Agbio, Plant Genomics Webinar
Through transcriptome profiling, Dr. Andy Breakspear (John Innes Centre, UK) and a large team of researchers have identified multiple hormonal gene candidates associated with the rhizobial infection that is critical for nitrogen fixation in legumes. From these studies, they conclude that cell cycle reactivation is involved in infection.
Legumes are second only to grasses in importance to humans as a source of food, feed for livestock, and raw materials for industry. They are central to sustainable agriculture because they minimize the need for fertilizers by supplying their own nitrogen to the soil. This nitrogen fixation is enabled in part by a symbiotic association with rhizobia bacteria. Medicago truncatula, a member of the legume family, exhibits these symbiotic relationships. Rhizobia colonize legume roots via plant-made root hairs. Many genes are involved in the symbiosis signaling pathway, and several transcription factors have been identified. However, the molecular processes of root hair development are poorly understood. To better understand these mechanisms, Dr. Breakspears team used GeneChip® Medicago Genome Array for transcriptome profiling in isolated pure populations of root hairs.
The study identified 230 newly identified genes that were specifically related to infection in root hairs. These genes also showed sharp upregulation during root hair development. Among the upregulated genes were multiple types of hormones, which had not previously been associated with Medicago root hair infection. The auxins represented the largest percentage of the hormone groups. The team selected these for functional studies, which revealed that auxin-responsive genes were upregulated and expressed in root hairs. Dr. Breakspear''s team then used a beta-glucuronidase (GUS) promoter gene assay, confirming the presence of auxin-related genes directly within root hairs, and specifically at the site of root hair development.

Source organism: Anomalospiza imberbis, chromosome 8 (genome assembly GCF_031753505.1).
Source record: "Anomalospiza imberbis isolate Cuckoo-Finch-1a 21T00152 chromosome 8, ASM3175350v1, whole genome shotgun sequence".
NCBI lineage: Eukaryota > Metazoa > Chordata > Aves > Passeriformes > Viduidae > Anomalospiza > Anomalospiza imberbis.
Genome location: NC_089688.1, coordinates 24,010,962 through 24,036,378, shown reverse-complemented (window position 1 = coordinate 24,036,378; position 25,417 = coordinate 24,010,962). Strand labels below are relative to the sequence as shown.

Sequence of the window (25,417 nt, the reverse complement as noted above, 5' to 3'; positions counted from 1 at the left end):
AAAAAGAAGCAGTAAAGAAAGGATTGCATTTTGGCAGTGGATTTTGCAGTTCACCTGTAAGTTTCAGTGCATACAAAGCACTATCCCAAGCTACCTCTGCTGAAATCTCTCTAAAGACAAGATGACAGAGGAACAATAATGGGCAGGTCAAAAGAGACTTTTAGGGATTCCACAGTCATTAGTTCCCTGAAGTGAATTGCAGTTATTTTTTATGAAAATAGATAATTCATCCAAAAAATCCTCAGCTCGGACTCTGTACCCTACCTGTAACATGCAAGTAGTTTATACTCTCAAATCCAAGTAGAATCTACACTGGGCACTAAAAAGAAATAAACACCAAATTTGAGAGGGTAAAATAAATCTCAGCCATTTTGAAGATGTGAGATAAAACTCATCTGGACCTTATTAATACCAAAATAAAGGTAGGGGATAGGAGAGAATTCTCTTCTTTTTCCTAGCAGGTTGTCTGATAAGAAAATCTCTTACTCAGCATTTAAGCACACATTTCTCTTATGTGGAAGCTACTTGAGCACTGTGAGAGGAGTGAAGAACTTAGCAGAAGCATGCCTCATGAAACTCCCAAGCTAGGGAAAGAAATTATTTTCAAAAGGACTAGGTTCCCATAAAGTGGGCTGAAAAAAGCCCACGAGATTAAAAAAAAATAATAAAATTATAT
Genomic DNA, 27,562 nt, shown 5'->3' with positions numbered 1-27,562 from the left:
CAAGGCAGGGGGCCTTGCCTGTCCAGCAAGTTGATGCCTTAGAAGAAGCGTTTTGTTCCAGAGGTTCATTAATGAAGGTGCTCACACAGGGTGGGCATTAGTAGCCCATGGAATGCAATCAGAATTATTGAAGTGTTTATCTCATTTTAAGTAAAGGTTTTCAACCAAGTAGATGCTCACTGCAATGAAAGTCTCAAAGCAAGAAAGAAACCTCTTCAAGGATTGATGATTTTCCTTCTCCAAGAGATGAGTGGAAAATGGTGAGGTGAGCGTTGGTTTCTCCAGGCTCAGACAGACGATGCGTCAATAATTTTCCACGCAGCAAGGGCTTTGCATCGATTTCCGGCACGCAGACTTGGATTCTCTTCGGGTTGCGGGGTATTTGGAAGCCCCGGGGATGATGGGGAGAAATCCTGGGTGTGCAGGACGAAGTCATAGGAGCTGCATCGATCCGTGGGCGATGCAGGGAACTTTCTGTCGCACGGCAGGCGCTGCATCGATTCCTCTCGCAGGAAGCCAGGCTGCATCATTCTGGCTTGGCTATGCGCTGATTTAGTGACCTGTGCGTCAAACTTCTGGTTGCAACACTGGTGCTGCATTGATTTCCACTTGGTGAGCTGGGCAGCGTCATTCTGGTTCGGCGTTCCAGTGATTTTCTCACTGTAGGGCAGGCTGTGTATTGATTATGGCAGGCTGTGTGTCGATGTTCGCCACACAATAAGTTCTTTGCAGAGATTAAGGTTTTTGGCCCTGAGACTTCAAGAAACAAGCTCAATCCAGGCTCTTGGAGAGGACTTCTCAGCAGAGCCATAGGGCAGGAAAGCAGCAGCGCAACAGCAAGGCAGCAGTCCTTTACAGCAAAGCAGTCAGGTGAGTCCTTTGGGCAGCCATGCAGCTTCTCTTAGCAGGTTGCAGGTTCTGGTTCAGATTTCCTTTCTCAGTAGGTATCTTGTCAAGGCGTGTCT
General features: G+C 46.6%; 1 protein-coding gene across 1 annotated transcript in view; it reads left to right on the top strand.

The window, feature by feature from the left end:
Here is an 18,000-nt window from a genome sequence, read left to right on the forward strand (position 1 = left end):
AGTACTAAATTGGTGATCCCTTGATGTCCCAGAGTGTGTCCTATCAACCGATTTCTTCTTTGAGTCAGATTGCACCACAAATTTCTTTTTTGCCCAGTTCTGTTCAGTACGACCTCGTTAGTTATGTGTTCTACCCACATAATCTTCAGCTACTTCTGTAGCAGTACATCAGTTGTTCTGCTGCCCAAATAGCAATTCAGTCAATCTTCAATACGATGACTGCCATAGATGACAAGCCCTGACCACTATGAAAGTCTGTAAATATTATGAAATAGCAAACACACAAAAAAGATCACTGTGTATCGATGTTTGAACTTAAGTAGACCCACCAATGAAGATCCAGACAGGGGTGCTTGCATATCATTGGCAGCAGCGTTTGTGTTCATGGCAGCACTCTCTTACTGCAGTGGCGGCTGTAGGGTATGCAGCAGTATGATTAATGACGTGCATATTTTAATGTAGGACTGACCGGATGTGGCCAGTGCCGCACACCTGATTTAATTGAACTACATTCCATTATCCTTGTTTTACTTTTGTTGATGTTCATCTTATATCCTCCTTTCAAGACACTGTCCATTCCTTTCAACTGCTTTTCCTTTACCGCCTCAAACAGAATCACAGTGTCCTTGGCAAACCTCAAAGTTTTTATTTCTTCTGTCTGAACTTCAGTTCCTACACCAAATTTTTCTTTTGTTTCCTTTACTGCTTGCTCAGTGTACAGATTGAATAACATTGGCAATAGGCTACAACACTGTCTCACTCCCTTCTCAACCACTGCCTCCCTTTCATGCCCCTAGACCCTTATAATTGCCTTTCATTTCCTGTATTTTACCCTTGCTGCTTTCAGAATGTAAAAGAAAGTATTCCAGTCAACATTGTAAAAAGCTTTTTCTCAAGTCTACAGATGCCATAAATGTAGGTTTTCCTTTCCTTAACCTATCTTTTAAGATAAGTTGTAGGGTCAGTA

To understand the role of auxin in the infection pathway, the team profiled transcription factors of the genes they had identified to be involved during infection. This profiling revealed that the induction of auxin-signaling genes coincided with increased expression of genes involved in the regulation of rhizobial nodule growth, revealing potential targets for key symbiosis transcription factors. Dr. Breakspears team concluded that regulation of auxin signaling is necessary for initiation of rhizobial infection threads, and the onset of infection may involve reactivation of the cell cycle.
These studies provide a transcriptional framework for legume root hair infection, and they suggest a unique role for root hairs in root nodule symbiosis signaling pathways that are critical for the nitrogen fixation that supports legume growth and soil fertilization.